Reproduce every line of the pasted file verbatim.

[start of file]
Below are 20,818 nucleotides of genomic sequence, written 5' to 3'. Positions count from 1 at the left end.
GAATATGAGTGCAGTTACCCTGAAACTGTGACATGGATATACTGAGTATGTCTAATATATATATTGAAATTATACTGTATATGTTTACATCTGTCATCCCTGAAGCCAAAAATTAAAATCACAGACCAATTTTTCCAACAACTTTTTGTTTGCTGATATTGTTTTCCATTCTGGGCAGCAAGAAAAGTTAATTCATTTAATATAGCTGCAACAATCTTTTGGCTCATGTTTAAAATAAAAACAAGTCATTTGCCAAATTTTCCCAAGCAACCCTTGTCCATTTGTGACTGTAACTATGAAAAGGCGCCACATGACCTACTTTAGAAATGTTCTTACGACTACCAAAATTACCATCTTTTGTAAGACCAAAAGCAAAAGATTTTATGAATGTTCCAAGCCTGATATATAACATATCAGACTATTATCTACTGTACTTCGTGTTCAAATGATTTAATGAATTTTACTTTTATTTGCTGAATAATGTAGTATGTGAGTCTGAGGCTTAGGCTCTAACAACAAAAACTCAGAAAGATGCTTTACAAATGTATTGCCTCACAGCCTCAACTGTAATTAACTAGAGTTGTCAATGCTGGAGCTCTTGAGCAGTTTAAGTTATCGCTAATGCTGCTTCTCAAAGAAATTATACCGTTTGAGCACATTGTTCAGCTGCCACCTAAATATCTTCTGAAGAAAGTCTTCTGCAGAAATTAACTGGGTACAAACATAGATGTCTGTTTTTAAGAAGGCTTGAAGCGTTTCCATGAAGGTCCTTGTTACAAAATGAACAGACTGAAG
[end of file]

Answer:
Below are 20,818 nucleotides of genomic sequence, written 5' to 3'. Positions count from 1 at the left end.
GAATATGAGTGCAGTTACCCTGAAACTGTGACATGGATATACTGAGTATGTCTAATATATATATTGAAATTATACTGTATATGTTTACATCTGTCATCCCTGAAGCCAAAAATTAAAATCACAGACCAATTTTTCCAACAACTTTTTGTTTGCTGATATTGTTTTCCATTCTGGGCAGCAAGAAAAGTTAATTCATTTAATATAGCTGCAACAATCTTTTGGCTCATGTTTAAAATAAAAACAAGTCATTTGCCAAATTTTCCCAAGCAACCCTTGTCCATTTGTGACTGTAACTATGAAAAGGCGCCACATGACCTACTTTAGAAATGTTCTTACGACTACCAAAATTACCATCTTTTGTAAGACCAAAAGCAAAAGATTTTATGAATGTTCCAAGCCTGATATATAACATATCAGACTATTATCTACTGTACTTCGTGTTCAAATGATTTAATGAATTTTACTTTTATTTGCTGAATAATGTAGTATGTGAGTCTGAGGCTTAGGCTCTAACAACAAAAACTCAGAAAGATGCTTTACAAATGTATTGCCTCACAGCCTCAACTGTAATTAACTAGAGTTGTCAATGCTGGAGCTCTTGAGCAGTTTAAGTTATCGCTAATGCTGCTTCTCAAAGAAATTATACCGTTTGAGCACATTGTTCAGCTGCCACCTAAATATCTTCTGAAGAAAGTCTTCTGCAGAAATTAACTGGGTACAAACATAGATGTCTGTTTTTAAGAAGGCTTGAAGCGTTTCCATGAAGGTCCTTGTTACAAAATGAACAGACTGAAG